Page 162, Pupa in short:

“The insect is called a pupa only during its metamorphosis. The developing structure pulls away from the larval skin, or cuticle, until the underlying parts no longer correspond to the previous features. The insect at this stage assumes the typical pupal shape.
The alterations continue, however, with the insect again developing a new body structure and separating from the pupal cuticle. It is then no longer a pupa in strict entomological terminology, but a pharate adult. The mature insect inside the skin controls all functions, its muscles moving the overlying parts such as the mandibles and swimming legs of the pupal cuticle.”

He goes on to explain:

“The insect that cuts its way out of the cocoon and swims or crawls to the surface is not a pupa but an adult in a transparent pupal covering.
The pupal cuticle, once the emergent insect bites through the silk grate blocking the case opening, still leaves two purposes: it keeps the adult dry and it acts as an inflatable bag. Until the insect escapes completely from the cocoon it cannot generate air bubbles, since they would anchor it in the shelter, but after pulling free of the silk matrix it begins to fill the cuticle with gasses.”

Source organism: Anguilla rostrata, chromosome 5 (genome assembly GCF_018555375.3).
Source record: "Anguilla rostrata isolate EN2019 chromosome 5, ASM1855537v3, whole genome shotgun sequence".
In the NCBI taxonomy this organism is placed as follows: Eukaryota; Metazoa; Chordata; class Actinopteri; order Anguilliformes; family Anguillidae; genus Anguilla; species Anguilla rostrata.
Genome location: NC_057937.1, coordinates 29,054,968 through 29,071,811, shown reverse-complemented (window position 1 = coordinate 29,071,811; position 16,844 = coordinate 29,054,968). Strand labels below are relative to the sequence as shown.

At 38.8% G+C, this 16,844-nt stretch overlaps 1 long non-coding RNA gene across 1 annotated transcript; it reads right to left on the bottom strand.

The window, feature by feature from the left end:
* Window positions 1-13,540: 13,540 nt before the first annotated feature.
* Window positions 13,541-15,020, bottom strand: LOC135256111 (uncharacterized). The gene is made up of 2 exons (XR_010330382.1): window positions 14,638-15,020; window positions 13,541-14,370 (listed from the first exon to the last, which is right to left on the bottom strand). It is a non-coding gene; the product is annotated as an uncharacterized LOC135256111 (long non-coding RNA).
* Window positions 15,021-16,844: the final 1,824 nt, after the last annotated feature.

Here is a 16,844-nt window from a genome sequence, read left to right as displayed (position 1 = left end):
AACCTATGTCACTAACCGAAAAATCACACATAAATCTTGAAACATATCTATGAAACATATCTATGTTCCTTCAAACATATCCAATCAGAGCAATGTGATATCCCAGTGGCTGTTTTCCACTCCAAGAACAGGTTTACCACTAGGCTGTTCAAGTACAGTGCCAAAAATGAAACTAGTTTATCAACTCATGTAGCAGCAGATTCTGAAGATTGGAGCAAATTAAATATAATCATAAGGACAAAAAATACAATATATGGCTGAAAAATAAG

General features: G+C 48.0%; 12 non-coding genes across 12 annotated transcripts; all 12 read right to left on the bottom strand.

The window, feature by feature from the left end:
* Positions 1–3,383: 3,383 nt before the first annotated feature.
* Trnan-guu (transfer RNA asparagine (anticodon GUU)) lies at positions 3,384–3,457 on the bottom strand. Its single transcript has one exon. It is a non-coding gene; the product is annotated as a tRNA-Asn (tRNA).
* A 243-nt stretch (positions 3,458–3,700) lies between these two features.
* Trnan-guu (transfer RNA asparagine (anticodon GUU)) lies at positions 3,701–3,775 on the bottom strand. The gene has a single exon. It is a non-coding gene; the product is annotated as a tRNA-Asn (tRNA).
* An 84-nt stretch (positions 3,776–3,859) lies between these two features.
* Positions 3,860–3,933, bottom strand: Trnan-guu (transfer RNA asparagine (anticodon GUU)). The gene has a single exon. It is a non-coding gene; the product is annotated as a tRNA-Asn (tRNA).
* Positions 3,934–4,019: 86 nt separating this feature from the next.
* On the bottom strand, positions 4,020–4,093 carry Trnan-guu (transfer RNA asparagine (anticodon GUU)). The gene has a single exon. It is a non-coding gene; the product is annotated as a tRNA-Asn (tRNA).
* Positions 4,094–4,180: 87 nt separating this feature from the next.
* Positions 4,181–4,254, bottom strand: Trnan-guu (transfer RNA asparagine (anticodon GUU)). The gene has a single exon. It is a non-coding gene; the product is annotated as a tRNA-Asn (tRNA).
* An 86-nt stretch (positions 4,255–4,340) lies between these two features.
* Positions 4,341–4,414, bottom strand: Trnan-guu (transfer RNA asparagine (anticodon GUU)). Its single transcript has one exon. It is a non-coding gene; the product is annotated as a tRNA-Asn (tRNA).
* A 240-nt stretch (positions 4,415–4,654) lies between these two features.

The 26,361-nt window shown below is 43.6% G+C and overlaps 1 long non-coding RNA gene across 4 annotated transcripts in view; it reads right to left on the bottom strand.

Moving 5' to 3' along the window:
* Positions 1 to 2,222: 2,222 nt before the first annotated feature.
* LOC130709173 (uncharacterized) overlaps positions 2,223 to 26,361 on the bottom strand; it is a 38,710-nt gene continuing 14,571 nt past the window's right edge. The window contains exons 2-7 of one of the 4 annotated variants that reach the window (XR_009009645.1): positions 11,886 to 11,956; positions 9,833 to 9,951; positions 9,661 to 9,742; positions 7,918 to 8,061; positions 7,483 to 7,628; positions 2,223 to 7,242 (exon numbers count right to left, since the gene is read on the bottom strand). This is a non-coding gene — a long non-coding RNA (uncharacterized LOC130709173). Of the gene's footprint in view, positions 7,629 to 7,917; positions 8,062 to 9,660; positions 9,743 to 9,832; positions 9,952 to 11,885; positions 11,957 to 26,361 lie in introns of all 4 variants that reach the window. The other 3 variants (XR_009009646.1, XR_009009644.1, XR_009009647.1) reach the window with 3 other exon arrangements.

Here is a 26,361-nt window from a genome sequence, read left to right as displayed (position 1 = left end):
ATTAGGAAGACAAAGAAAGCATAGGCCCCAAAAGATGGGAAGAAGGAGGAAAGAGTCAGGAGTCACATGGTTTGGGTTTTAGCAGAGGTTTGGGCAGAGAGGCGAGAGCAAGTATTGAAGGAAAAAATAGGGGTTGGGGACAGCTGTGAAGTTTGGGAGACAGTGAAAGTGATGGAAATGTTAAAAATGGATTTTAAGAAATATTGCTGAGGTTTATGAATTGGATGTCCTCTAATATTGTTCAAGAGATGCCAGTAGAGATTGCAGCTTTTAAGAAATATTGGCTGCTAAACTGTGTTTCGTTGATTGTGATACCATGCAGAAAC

Page 166, Adult in short:

“The most common means of egg laying in the trout streams occurs below the water, the female diving or crawling to the bottom. The insect, carrying bubbles of air under and around its tightly folded wings.”
When asked what I just caught that monster on I showed him. He put on his magnifiers and said, "I can't believe they can see that."
SofthackleMarch 11th, 2010, 1:15 pm
Site Editor
Wellsville, NY

Posts: 540
Yes, I've read that description. I have noted that adult caddis swim below the water to deposit eggs. I believe certain mayflies (baetis) also do. The air bubble, there, might be present. What I'm questioning is the creation of a bubble as the fly emerges/hatches. I've not seen proof of this phenomenon either as an eye witness or through underwater photography. I'm NOT saying it does not occur, however I've not seen any proof only what LaFontaine wrote he saw. I was wondering why he never got a photo of this or for that matter, why hasn't anyone else--at least that I know of?

Personally, I'd love to see it proven because I have a tendency to believe it may occur.